st evening at the Wilderness; his troops did not hold their own on the 12th of May at Spotsylvania, and instead of achieving success at Jericho Ford, May 24th, as Pollard relates, his brigades (Lane's and McGowan's) behaved most disgracefully, and were replaced by Davis' and Cooke's troops of Heth's division.
On page 522, in theuth of history—a letter from Brig.-Gen. Lane.
[for the Dispatch.]
Richmond, Va., September 19, 1867.
The Petersburg Index, in its editorial notice of Mr. Pollard's new work entitled, Lee and His Lieutenants, does great injustice to Lane's North Carolina brigade and the other gallant troops composing Wilcox's division.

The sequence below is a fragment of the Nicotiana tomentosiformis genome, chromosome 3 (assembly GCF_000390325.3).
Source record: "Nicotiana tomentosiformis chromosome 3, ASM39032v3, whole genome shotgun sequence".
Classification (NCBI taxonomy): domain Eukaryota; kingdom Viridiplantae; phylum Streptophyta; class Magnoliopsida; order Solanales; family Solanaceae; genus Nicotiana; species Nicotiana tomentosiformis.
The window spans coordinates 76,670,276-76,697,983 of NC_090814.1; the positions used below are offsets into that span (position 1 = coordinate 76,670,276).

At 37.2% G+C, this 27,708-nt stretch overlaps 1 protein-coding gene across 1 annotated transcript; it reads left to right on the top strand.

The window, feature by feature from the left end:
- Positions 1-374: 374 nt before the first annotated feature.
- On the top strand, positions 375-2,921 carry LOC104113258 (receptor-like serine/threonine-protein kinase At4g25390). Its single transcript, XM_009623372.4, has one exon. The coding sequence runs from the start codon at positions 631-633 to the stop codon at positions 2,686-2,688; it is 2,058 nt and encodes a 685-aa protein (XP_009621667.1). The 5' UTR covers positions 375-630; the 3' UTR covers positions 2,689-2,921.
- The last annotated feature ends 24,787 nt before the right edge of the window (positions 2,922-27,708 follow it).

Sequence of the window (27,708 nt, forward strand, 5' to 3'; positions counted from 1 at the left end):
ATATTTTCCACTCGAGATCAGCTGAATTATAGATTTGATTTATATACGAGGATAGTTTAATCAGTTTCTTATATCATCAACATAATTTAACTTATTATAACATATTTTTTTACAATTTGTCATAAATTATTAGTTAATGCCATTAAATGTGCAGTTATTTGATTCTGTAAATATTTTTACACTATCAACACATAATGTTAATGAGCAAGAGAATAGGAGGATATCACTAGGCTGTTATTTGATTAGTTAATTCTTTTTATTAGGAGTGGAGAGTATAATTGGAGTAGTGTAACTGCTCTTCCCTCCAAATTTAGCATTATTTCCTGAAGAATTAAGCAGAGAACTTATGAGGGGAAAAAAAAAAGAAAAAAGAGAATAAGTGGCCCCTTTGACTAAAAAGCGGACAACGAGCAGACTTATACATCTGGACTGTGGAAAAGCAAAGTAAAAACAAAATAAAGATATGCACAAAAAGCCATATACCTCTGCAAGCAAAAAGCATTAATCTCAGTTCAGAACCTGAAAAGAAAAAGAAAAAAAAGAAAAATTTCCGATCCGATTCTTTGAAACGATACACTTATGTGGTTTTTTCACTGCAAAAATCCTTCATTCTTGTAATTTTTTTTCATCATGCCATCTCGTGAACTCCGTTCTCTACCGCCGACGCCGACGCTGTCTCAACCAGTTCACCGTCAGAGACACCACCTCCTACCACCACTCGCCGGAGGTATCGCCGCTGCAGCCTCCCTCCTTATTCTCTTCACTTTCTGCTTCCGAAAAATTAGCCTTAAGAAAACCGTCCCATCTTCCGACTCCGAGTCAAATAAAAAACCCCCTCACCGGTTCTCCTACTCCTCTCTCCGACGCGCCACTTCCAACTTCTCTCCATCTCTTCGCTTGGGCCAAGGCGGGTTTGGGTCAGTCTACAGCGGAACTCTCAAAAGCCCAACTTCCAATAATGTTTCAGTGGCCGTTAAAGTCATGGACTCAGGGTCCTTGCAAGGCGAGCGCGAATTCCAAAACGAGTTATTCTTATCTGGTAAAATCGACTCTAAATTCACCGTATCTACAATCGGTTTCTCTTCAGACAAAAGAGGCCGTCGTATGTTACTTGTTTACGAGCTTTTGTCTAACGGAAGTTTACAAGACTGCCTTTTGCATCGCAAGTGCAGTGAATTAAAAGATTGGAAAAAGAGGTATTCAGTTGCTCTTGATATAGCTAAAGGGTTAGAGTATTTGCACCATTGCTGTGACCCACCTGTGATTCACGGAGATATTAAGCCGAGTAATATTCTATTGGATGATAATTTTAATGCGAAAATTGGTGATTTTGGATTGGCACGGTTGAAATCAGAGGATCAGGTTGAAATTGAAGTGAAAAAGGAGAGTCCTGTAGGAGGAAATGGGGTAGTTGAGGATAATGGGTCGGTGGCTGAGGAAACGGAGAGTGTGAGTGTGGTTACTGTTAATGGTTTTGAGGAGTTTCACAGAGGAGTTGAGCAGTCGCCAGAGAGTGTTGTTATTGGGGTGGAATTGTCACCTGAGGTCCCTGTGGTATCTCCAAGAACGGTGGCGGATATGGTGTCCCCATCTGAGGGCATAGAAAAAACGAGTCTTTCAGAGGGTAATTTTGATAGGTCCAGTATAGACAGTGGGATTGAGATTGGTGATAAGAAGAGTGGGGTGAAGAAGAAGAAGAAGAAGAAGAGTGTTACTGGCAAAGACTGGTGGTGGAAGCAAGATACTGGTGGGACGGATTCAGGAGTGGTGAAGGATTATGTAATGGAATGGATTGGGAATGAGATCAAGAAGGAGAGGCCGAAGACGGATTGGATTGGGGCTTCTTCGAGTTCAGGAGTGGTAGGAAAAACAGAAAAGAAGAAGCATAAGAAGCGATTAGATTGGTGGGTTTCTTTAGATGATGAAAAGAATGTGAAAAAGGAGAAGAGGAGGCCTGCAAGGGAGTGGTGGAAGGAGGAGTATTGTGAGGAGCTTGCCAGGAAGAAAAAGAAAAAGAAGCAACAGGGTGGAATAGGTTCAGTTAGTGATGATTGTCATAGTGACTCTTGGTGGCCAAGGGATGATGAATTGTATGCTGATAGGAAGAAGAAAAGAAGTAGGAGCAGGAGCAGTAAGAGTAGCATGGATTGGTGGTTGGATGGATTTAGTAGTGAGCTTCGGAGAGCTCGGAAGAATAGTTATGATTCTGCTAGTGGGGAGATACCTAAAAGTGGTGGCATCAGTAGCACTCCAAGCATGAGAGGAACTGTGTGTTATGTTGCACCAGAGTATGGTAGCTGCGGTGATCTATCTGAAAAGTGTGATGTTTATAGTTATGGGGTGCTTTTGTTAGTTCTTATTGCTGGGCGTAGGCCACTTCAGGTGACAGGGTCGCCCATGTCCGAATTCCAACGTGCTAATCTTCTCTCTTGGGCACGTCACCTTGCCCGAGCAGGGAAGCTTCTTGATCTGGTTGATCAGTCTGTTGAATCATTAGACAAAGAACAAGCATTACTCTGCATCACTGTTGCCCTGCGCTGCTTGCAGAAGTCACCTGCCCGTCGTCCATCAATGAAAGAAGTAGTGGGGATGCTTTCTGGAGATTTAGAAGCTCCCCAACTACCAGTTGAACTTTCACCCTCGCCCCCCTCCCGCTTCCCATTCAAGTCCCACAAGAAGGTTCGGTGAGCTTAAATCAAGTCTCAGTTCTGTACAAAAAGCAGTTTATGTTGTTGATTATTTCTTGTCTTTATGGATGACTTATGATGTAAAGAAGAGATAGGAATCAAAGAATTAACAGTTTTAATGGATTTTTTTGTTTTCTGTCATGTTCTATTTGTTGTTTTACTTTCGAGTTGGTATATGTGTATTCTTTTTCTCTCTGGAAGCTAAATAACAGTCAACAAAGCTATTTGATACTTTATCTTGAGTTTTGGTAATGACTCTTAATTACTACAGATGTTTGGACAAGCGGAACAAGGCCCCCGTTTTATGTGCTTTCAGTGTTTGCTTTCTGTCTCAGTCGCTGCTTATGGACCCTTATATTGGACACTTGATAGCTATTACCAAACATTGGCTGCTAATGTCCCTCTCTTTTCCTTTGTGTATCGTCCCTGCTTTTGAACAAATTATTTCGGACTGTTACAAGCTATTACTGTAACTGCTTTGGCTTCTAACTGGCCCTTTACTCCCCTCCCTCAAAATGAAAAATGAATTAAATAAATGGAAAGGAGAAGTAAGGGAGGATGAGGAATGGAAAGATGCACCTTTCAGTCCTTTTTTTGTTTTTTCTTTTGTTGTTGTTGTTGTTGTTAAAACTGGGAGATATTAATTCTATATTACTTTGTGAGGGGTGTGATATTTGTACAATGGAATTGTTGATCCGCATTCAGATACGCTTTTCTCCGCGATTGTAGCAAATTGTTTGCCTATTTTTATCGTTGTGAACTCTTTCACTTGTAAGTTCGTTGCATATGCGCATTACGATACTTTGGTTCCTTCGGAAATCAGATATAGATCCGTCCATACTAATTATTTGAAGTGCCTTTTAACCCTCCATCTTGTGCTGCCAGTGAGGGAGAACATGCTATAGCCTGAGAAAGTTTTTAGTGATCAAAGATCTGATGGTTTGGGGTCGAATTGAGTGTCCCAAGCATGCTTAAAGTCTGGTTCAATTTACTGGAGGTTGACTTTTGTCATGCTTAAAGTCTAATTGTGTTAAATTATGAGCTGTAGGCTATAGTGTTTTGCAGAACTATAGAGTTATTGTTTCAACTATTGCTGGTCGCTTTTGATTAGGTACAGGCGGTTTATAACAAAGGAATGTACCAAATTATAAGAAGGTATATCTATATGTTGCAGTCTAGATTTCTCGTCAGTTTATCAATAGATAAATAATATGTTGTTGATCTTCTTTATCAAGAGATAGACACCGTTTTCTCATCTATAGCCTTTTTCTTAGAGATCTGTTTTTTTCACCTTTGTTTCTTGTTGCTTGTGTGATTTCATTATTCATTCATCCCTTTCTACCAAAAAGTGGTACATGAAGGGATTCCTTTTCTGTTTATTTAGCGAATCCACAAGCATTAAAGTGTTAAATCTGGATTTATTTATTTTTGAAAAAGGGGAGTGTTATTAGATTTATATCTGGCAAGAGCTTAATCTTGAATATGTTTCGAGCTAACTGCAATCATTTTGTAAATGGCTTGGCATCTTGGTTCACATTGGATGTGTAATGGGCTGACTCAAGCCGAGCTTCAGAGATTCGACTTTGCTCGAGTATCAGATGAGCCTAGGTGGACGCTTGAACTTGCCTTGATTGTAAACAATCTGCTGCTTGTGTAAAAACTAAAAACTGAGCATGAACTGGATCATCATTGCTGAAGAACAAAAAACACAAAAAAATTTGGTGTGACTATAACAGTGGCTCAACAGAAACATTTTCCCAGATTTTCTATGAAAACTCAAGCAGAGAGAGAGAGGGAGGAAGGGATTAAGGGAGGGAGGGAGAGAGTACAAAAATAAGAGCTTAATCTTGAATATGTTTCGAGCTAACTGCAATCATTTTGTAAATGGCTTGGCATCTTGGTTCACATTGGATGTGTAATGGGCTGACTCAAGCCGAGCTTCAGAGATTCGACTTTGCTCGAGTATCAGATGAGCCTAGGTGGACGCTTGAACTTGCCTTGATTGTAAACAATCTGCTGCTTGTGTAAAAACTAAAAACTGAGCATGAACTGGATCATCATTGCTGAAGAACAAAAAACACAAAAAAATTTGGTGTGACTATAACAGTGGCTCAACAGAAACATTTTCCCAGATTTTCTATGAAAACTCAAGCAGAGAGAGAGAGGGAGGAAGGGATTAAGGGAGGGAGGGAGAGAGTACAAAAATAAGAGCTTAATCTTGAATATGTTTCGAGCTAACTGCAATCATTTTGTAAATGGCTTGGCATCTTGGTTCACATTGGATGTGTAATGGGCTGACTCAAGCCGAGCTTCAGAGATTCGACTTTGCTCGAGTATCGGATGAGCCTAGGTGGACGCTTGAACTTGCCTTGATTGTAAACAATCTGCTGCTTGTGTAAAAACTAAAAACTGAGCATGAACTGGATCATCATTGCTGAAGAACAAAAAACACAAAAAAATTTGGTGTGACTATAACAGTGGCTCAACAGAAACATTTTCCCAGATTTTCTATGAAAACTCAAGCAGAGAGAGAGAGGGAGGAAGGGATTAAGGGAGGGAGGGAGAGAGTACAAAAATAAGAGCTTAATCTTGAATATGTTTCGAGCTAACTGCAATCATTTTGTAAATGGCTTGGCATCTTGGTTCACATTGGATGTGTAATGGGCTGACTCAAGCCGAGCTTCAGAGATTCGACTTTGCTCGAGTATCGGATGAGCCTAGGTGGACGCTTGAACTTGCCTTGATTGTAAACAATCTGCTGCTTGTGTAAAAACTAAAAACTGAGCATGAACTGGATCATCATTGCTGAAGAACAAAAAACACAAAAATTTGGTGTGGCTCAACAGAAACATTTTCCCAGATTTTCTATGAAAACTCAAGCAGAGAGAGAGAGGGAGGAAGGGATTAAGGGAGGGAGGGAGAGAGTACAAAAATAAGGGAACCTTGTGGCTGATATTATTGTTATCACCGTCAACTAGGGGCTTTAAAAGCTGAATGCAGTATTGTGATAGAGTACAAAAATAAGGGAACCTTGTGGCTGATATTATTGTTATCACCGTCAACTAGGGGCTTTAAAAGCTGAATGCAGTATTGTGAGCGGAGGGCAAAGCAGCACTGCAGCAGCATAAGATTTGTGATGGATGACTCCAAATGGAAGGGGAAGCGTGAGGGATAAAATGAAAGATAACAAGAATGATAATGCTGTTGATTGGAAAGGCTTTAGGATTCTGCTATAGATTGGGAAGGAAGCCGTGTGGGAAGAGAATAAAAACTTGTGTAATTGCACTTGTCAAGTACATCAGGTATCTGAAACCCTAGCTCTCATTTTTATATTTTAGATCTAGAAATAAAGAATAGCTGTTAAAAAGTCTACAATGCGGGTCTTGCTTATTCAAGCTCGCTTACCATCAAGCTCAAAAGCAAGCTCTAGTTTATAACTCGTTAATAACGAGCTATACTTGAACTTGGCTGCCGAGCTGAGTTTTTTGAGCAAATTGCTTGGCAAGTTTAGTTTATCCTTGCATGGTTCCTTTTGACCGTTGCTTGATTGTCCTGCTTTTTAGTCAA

Your obedient servant, C. S. Venable, A. D. C.
The Index is again mistaken when it says, Instead of achieving success at Jericho Ford May 24th, as Pollard relates, his brigades (Lane's and McGowan's) behaved most disgracefully and were replaced by Davis's and Cooke's troops, of Heth's division.
The Thirty-seventh r